The development, integration and testing of a compact system for wide-area persistence surveillance in dedicated
maritime environments is presented. The system is based around a large-format, 2560 x 512 pixel focal plane array,
high dynamic range (16 bit), mid-wave infrared (MWIR) imager operating at 30 Hz that is equipped with a 90°
horizontal field-of-view (HFOV) lens. The digitized image data is fed to a standard commercial-off-the-shelf (COTS)
workstation equipped with a graphical processing unit (GPU) that is used to perform image de-warping, non-uniformity
corrections, and algorithms for real-time object detection and tracking (NRL Harbor Tracking Software-NRLHaTS). Data is presented from several field experiments that illustrate the capabilities of the integrated system.
This work offers a comparison of broadband shortwave infrared, defined as the spectral band from 0.9 to 1.7 μm, and hyperspectral shortwave infrared imagers in a marine environment under various daylight conditions. Both imagers are built around a Raytheon Vision Systems large format (1024×1280) indium-gallium-arsenide focal plane array with high dynamic range and low noise electronics. Sample imagery from a variety of objects and scenes indicates roughly the same visual performance between the two systems. However, we show that the more detailed spectral information provided by the hyperspectral system allows for object detection and discrimination. A vessel was equipped with panels coated with a variety of paints that possessed spectral differences in the 0.9 to 1.7 μm waveband. The vessel was imaged at various ranges, states of background clutter, and times of the day. Using a standard correlation receiver, it is demonstrated that image pixels containing the paint can be easily identified. During the exercise, it was also observed that both bow waves and near-field wakes from a wide variety of vessel traffic provide a spectral signature in the shortwave infrared waveband that could potentially be used for object tracking.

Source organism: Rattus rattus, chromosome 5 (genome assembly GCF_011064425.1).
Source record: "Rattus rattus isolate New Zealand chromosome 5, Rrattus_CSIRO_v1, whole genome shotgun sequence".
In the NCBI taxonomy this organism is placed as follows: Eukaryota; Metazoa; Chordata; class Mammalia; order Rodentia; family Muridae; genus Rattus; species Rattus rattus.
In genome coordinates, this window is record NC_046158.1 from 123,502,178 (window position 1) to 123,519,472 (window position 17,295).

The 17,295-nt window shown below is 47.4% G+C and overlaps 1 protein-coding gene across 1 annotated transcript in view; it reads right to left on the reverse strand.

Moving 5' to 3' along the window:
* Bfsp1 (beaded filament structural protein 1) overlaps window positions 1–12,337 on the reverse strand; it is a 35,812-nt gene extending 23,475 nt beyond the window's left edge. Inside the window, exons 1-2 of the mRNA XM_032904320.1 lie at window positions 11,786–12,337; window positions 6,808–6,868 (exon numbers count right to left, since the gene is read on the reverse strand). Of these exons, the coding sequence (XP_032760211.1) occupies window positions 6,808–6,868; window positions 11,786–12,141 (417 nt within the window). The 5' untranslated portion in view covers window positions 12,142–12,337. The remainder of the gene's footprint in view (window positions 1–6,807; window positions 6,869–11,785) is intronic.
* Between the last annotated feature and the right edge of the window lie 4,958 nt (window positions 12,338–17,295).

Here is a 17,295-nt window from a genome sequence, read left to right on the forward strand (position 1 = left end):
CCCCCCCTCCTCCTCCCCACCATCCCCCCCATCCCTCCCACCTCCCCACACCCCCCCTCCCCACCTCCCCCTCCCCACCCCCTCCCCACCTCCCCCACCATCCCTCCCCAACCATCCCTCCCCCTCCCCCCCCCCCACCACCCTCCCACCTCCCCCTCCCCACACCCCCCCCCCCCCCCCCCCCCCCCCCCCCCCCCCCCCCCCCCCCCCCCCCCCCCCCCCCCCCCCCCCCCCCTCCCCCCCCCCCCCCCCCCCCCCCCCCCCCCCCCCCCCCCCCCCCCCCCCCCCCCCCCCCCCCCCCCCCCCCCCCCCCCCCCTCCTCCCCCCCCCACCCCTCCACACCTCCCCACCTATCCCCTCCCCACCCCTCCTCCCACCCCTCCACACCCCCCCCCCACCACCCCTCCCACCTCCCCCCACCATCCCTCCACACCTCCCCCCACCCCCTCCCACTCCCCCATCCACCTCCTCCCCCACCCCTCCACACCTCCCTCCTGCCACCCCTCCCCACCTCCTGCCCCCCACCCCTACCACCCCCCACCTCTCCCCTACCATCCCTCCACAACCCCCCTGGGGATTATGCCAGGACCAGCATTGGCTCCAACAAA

The U.S. Naval Research Laboratory (NRL) established a one-way Gigabit Ethernet lasercomm link during the
Seahawk exercise in August, 2007 to transfer data ~8 miles across the inlet of San Diego Bay from Point Loma to
the Imperial Beach base camp. The data transferred over the link was from an NRL developed, wide field of view
(90 degrees), high resolution, mid-wave infrared camera operating at 30 frames per second. Details of the high
speed link will be presented as well as packet error rate data and atmospheric propagation data taken during the two
week long exercise.